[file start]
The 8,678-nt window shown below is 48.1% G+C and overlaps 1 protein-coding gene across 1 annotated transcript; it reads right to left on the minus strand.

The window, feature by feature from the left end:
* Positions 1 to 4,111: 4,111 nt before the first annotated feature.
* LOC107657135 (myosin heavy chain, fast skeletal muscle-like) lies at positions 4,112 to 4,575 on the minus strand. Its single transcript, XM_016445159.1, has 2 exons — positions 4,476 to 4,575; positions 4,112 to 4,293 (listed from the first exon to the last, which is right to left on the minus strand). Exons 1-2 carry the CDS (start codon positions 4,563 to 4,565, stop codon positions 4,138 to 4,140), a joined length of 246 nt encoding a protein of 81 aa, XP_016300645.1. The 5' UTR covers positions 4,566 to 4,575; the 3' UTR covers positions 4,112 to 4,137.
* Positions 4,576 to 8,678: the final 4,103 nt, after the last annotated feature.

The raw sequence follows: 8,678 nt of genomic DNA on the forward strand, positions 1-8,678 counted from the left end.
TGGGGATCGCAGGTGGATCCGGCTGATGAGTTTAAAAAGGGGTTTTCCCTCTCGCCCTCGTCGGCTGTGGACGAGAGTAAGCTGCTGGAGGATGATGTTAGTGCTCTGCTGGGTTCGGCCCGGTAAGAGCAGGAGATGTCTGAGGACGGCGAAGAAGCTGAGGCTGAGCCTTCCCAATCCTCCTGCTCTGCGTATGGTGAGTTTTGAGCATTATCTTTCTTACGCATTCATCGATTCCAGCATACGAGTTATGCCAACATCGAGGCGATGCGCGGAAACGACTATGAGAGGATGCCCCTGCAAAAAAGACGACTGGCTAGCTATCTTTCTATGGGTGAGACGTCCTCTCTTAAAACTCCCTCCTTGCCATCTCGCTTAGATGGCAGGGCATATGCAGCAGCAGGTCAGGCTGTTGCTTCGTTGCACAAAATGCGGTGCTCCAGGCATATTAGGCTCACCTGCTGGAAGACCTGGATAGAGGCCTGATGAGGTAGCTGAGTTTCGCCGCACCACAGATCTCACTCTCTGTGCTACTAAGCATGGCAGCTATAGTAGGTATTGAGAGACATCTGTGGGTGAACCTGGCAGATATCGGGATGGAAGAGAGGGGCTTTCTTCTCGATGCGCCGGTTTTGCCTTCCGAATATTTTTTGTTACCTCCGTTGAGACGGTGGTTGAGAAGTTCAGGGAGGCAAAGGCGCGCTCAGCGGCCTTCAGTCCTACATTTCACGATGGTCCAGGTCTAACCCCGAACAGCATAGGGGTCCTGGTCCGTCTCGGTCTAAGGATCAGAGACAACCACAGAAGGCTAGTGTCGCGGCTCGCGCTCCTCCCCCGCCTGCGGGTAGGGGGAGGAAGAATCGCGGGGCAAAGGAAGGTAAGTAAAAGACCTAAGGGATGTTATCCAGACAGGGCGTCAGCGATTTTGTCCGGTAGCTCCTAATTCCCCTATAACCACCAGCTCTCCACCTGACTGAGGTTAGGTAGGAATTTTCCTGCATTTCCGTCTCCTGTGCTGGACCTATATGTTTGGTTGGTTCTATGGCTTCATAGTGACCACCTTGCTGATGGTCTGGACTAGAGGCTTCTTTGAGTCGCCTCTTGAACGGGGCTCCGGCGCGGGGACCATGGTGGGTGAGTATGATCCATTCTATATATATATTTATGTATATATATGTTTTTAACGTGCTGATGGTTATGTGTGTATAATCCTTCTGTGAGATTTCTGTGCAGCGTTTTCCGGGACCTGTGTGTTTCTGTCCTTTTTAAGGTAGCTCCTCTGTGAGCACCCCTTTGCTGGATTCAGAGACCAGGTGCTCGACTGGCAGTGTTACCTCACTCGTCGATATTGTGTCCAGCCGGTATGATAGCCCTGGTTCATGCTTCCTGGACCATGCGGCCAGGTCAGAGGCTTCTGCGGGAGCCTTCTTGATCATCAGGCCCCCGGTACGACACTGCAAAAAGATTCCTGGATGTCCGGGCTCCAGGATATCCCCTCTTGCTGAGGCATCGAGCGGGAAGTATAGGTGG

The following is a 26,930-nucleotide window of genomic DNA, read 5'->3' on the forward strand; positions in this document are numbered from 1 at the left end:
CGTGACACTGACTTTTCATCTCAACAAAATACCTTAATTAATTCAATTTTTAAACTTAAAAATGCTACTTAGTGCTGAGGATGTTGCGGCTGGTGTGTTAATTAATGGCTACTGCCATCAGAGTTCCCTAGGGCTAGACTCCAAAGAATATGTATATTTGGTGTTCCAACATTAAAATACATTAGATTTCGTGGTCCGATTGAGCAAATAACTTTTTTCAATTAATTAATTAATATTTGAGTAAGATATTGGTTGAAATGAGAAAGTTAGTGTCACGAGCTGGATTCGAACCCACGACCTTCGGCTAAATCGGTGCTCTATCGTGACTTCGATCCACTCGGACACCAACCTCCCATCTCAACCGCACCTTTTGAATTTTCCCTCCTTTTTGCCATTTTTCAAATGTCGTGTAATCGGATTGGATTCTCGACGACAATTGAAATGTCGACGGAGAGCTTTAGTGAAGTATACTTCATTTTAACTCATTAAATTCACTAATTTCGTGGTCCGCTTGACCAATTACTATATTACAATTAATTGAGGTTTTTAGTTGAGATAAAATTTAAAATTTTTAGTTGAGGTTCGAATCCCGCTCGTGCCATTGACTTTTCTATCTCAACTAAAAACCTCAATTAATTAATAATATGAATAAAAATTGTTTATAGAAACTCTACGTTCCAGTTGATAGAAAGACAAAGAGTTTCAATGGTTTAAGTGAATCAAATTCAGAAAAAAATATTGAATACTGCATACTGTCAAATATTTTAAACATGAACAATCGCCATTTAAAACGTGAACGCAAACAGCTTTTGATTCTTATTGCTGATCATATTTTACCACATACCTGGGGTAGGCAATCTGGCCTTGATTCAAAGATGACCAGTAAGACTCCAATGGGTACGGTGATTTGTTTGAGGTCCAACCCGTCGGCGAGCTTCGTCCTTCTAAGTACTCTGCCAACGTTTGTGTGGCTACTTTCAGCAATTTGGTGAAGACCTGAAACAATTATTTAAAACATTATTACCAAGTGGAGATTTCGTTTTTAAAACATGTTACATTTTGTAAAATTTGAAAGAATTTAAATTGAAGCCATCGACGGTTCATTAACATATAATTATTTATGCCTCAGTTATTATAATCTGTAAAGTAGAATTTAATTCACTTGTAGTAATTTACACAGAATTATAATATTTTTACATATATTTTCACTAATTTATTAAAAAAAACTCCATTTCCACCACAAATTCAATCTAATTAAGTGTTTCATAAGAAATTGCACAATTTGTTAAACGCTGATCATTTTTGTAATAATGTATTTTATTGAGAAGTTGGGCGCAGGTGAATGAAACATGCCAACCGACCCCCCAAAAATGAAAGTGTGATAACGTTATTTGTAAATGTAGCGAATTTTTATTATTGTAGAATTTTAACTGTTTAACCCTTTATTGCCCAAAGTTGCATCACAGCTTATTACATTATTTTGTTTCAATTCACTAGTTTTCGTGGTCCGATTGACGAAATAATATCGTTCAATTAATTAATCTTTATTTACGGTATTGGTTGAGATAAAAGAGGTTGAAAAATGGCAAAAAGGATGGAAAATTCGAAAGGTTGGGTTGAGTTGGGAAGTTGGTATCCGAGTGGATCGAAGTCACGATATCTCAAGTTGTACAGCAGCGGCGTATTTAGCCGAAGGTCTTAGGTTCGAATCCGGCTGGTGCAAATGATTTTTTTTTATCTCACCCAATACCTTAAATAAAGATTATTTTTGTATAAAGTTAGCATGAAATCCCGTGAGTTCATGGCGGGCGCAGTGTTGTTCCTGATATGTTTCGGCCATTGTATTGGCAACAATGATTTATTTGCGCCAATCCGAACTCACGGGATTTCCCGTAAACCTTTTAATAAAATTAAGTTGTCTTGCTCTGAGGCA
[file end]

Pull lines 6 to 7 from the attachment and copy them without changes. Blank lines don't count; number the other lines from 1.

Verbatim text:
The raw sequence follows: 8,678 nt of genomic DNA on the forward strand, positions 1-8,678 counted from the left end.
TGGGGATCGCAGGTGGATCCGGCTGATGAGTTTAAAAAGGGGTTTTCCCTCTCGCCCTCGTCGGCTGTGGACGAGAGTAAGCTGCTGGAGGATGATGTTAGTGCTCTGCTGGGTTCGGCCCGGTAAGAGCAGGAGATGTCTGAGGACGGCGAAGAAGCTGAGGCTGAGCCTTCCCAATCCTCCTGCTCTGCGTATGGTGAGTTTTGAGCATTATCTTTCTTACGCATTCATCGATTCCAGCATACGAGTTATGCCAACATCGAGGCGATGCGCGGAAACGACTATGAGAGGATGCCCCTGCAAAAAAGACGACTGGCTAGCTATCTTTCTATGGGTGAGACGTCCTCTCTTAAAACTCCCTCCTTGCCATCTCGCTTAGATGGCAGGGCATATGCAGCAGCAGGTCAGGCTGTTGCTTCGTTGCACAAAATGCGGTGCTCCAGGCATATTAGGCTCACCTGCTGGAAGACCTGGATAGAGGCCTGATGAGGTAGCTGAGTTTCGCCGCACCACAGATCTCACTCTCTGTGCTACTAAGCATGGCAGCTATAGTAGGTATTGAGAGACATCTGTGGGTGAACCTGGCAGATATCGGGATGGAAGAGAGGGGCTTTCTTCTCGATGCGCCGGTTTTGCCTTCCGAATATTTTTTGTTACCTCCGTTGAGACGGTGGTTGAGAAGTTCAGGGAGGCAAAGGCGCGCTCAGCGGCCTTCAGTCCTACATTTCACGATGGTCCAGGTCTAACCCCGAACAGCATAGGGGTCCTGGTCCGTCTCGGTCTAAGGATCAGAGACAACCACAGAAGGCTAGTGTCGCGGCTCGCGCTCCTCCCCCGCCTGCGGGTAGGGGGAGGAAGAATCGCGGGGCAAAGGAAGGTAAGTAAAAGACCTAAGGGATGTTATCCAGACAGGGCGTCAGCGATTTTGTCCGGTAGCTCCTAATTCCCCTATAACCACCAGCTCTCCACCTGACTGAGGTTAGGTAGGAATTTTCCTGCATTTCCGTCTCCTGTGCTGGACCTATATGTTTGGTTGGTTCTATGGCTTCATAGTGACCACCTTGCTGATGGTCTGGACTAGAGGCTTCTTTGAGTCGCCTCTTGAACGGGGCTCCGGCGCGGGGACCATGGTGGGTGAGTATGATCCATTCTATATATATATTTATGTATATATATGTTTTTAACGTGCTGATGGTTATGTGTGTATAATCCTTCTGTGAGATTTCTGTGCAGCGTTTTCCGGGACCTGTGTGTTTCTGTCCTTTTTAAGGTAGCTCCTCTGTGAGCACCCCTTTGCTGGATTCAGAGACCAGGTGCTCGACTGGCAGTGTTACCTCACTCGTCGATATTGTGTCCAGCCGGTATGATAGCCCTGGTTCATGCTTCCTGGACCATGCGGCCAGGTCAGAGGCTTCTGCGGGAGCCTTCTTGATCATCAGGCCCCCGGTACGACACTGCAAAAAGATTCCTGGATGTCCGGGCTCCAGGATATCCCCTCTTGCTGAGGCATCGAGCGGGAAGTATAGGTGG